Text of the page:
"A lot of my life has been ruined because of sex": Belle Knox opens up in a gripping new documentary

A five-part series about the "Duke porn star" offers a more nuanced look at the woman behind the media scandal

Published September 16, 2014 10:59PM (EDT)

Miriam Weeks, a.k.a. Belle Knox, in "Becoming Belle Knox"     (Condé Nast Entertainment/The Scene)
Miriam Weeks, a.k.a. Belle Knox, in "Becoming Belle Knox" (Condé Nast Entertainment/The Scene)

Miriam Weeks, also known by her stage name Belle Knox, also known as "the Duke porn star," hasn't been afraid of publicly taking sides since she was outed as a porn performer during her freshman year of college. In essays deriding outrageous tuition costs and expressing love for the porn industry, Weeks has offered astute arguments -- but they are arguments that never veer too far into the gray areas that exist in the lives of female porn performers, whose bodies and choices are policed to a near-unimaginable extent. Weeks has discussed the bullying. She has discussed the threats. She has not delved deep into how her treatment by the public -- the treatment directed at so many sex workers -- has affected her life.

But in a new documentary series from Condé Nast Entertainment, "Becoming Belle Knox," those missing details of Weeks' story are presented in full force. Many of Weeks' early claims still pop up: She loves what she does, and she makes no apologies for joining the adult industry to pay her Duke tuition. But in the year since she started doing porn, Weeks admits, she has grown a great deal. "I think my experiences have aged me," she says in the documentary. "I don't have the mind of an 18-year-old. I kind of have the mind and the emotional baggage of somebody much, much older than me."

The series follows Weeks in the months after her identity was first revealed by a classmate at Duke, and shows how she, her family and others in the porn industry have responded to her rise to stardom. According to Weeks, she started by Googling “how to be a porn star” when she first considered sex work as a way to pay for school, never anticipating how her involvement with the industry would come to dominate her life. But, as the documentary shows, the amount of “hustle” the job demands, and the public persona it requires performers to develop, can both be hugely taxing — particularly for someone as young as Weeks. One of the series’ most poignant moments is a smiling Weeks expressing buried concern over losing her identity to her porn star alter ego.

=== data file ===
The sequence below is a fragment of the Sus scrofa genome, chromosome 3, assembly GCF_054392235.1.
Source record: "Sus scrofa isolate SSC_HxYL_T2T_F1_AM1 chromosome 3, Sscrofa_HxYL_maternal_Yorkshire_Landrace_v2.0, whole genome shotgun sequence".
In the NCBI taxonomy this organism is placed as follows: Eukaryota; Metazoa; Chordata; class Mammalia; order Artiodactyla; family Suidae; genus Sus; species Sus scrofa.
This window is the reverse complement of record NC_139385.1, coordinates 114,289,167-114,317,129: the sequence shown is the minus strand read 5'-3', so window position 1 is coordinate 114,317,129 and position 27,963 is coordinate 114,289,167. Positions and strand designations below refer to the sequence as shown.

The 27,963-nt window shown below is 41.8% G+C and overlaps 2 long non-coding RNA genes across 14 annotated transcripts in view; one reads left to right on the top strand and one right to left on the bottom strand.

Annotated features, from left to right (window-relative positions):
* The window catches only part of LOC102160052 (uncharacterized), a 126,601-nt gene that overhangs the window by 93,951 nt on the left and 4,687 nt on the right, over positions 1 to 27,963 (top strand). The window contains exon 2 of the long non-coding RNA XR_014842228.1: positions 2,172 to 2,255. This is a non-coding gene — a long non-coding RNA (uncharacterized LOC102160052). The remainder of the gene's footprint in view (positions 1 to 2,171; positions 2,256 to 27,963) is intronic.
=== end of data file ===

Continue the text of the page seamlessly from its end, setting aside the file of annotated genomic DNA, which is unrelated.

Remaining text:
Spoiler alert: The five-part series is sad. Not because it presents a portrait of some poor, lost girl who has taken a wrong course trying to find her way, but because it shows in greater detail the burden that sexually empowered women -- especially empowered sex workers -- are forced to bear. At one point, Weeks says flatly, "A lot of shit in my life has been ruined because of sex." It's true, but only partly. A lot of shit in Weeks' life has been ruined because of her enthusiastic participation in sex -- and because of the cultural condemnation that accompanies it.

Weeks is not a perfect poster child for the porn industry. Her lingering inexperience shows, but she has continued to move forward in the adult entertainment world while recognizing its flaws. She is more critical of her work when she's on camera than she has been in her writing. "People are probably going to get mad at me and say that I'm being exploited, but porn is like any other job," Weeks says. "It's labor, and I think that liking it is irrelevant." She's hardened, and it's worth watching to see how she got that way -- or, rather, how the cultural response to her choices has made her into who she is.

Watch a clip from the documentary below:

By Jenny Kutner

MORE FROM Jenny Kutner